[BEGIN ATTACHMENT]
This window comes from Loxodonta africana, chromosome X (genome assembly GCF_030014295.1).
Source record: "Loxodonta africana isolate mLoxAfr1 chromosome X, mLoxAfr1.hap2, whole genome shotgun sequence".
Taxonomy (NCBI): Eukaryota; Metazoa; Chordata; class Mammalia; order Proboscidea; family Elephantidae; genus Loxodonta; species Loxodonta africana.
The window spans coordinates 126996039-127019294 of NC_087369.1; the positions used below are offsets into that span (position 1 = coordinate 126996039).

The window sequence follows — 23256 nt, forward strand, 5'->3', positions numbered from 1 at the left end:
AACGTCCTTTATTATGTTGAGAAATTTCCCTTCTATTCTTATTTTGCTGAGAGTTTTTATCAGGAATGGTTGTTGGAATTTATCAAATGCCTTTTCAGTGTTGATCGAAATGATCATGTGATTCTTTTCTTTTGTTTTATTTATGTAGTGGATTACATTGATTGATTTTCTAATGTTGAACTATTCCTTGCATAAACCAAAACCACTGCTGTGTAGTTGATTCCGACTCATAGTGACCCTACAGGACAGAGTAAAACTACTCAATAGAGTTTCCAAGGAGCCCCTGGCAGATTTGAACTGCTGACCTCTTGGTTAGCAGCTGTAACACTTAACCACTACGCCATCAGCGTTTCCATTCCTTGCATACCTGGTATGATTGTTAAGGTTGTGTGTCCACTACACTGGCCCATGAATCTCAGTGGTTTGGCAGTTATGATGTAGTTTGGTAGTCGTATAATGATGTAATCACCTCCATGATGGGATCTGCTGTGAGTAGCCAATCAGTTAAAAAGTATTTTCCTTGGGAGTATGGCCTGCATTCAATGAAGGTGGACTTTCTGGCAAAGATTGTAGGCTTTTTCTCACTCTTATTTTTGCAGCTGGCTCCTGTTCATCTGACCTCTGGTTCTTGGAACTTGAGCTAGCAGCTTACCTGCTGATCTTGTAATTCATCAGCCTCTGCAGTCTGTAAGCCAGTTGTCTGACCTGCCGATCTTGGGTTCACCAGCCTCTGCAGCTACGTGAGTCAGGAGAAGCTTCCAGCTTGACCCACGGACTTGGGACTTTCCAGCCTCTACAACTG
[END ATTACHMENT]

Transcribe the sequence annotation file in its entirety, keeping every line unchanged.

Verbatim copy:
This window comes from Loxodonta africana, chromosome X (genome assembly GCF_030014295.1).
Source record: "Loxodonta africana isolate mLoxAfr1 chromosome X, mLoxAfr1.hap2, whole genome shotgun sequence".
Taxonomy (NCBI): Eukaryota; Metazoa; Chordata; class Mammalia; order Proboscidea; family Elephantidae; genus Loxodonta; species Loxodonta africana.
The window spans coordinates 126996039-127019294 of NC_087369.1; the positions used below are offsets into that span (position 1 = coordinate 126996039).

The window sequence follows — 23256 nt, forward strand, 5'->3', positions numbered from 1 at the left end:
AACGTCCTTTATTATGTTGAGAAATTTCCCTTCTATTCTTATTTTGCTGAGAGTTTTTATCAGGAATGGTTGTTGGAATTTATCAAATGCCTTTTCAGTGTTGATCGAAATGATCATGTGATTCTTTTCTTTTGTTTTATTTATGTAGTGGATTACATTGATTGATTTTCTAATGTTGAACTATTCCTTGCATAAACCAAAACCACTGCTGTGTAGTTGATTCCGACTCATAGTGACCCTACAGGACAGAGTAAAACTACTCAATAGAGTTTCCAAGGAGCCCCTGGCAGATTTGAACTGCTGACCTCTTGGTTAGCAGCTGTAACACTTAACCACTACGCCATCAGCGTTTCCATTCCTTGCATACCTGGTATGATTGTTAAGGTTGTGTGTCCACTACACTGGCCCATGAATCTCAGTGGTTTGGCAGTTATGATGTAGTTTGGTAGTCGTATAATGATGTAATCACCTCCATGATGGGATCTGCTGTGAGTAGCCAATCAGTTAAAAAGTATTTTCCTTGGGAGTATGGCCTGCATTCAATGAAGGTGGACTTTCTGGCAAAGATTGTAGGCTTTTTCTCACTCTTATTTTTGCAGCTGGCTCCTGTTCATCTGACCTCTGGTTCTTGGAACTTGAGCTAGCAGCTTACCTGCTGATCTTGTAATTCATCAGCCTCTGCAGTCTGTAAGCCAGTTGTCTGACCTGCCGATCTTGGGTTCACCAGCCTCTGCAGCTACGTGAGTCAGGAGAAGCTTCCAGCTTGACCCACGGACTTGGGACTTTCCAGCCTCTACAACTG